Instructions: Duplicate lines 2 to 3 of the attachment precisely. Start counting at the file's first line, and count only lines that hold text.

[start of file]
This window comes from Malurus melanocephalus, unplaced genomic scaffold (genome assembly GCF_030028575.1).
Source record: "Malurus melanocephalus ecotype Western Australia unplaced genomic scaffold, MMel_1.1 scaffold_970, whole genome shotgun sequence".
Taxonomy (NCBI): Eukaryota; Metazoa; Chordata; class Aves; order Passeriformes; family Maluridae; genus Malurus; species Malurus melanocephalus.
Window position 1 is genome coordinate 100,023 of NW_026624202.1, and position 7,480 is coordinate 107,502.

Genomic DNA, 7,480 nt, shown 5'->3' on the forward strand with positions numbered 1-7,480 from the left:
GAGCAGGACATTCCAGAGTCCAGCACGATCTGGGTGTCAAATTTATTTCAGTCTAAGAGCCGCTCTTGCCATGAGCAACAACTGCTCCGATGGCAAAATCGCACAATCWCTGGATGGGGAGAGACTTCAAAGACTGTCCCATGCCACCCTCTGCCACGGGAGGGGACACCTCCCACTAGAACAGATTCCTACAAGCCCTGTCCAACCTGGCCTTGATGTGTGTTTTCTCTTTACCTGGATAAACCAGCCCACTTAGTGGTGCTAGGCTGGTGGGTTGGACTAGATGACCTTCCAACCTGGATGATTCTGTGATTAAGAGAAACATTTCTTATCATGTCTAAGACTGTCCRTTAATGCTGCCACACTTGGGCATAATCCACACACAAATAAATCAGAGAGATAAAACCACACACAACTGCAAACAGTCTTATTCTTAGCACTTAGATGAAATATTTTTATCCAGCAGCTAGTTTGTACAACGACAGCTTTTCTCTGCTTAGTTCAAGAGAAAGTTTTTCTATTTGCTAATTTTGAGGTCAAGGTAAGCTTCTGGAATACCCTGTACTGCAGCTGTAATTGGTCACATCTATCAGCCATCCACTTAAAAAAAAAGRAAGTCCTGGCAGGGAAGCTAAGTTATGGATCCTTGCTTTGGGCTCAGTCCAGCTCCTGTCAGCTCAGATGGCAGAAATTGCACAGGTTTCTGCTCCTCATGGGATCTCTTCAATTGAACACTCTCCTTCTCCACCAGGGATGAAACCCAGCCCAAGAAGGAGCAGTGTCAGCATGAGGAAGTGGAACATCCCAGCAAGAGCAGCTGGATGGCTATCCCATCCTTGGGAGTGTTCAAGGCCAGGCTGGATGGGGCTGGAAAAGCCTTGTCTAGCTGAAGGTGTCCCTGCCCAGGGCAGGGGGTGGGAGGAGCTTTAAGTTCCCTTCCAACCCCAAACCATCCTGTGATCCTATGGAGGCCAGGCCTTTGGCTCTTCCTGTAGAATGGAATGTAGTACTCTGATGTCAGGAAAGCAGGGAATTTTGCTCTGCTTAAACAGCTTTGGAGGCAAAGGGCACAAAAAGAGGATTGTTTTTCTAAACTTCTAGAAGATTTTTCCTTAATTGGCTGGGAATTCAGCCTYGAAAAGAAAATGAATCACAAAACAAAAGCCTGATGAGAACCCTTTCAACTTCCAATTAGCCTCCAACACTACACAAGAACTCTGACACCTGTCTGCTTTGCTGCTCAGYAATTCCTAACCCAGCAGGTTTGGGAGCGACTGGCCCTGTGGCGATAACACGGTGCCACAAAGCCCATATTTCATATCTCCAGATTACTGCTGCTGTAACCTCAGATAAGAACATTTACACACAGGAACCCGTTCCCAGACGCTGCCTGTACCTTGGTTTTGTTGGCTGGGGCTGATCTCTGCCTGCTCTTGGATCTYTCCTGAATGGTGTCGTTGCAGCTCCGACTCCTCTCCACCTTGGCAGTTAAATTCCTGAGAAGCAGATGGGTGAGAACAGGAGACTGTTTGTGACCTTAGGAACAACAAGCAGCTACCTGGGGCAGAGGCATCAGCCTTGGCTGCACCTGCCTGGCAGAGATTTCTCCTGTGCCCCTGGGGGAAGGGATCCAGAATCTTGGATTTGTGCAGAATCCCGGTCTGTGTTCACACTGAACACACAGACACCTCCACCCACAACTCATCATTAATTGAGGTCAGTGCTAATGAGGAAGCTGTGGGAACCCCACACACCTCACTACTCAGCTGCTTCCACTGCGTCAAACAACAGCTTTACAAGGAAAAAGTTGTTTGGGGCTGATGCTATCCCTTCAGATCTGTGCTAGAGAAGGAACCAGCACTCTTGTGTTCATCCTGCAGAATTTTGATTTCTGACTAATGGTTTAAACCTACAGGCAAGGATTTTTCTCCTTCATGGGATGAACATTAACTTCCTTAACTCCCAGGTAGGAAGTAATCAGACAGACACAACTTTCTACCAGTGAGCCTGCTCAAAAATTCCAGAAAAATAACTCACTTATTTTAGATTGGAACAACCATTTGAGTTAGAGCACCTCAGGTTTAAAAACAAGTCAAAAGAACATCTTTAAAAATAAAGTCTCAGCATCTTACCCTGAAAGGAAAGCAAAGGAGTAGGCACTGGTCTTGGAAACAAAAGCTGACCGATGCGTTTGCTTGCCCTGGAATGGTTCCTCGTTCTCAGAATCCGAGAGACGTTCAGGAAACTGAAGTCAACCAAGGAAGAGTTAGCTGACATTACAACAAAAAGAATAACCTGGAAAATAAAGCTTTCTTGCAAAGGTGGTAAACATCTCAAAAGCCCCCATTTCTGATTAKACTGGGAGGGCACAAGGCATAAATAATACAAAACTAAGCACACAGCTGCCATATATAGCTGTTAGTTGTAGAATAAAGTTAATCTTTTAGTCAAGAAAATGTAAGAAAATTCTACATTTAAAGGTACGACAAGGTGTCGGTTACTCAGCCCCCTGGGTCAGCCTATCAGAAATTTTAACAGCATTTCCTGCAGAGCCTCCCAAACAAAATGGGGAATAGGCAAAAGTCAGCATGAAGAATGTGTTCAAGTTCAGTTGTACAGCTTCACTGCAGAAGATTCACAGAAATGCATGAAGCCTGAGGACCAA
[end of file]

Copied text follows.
Source record: "Malurus melanocephalus ecotype Western Australia unplaced genomic scaffold, MMel_1.1 scaffold_970, whole genome shotgun sequence".
Taxonomy (NCBI): Eukaryota; Metazoa; Chordata; class Aves; order Passeriformes; family Maluridae; genus Malurus; species Malurus melanocephalus.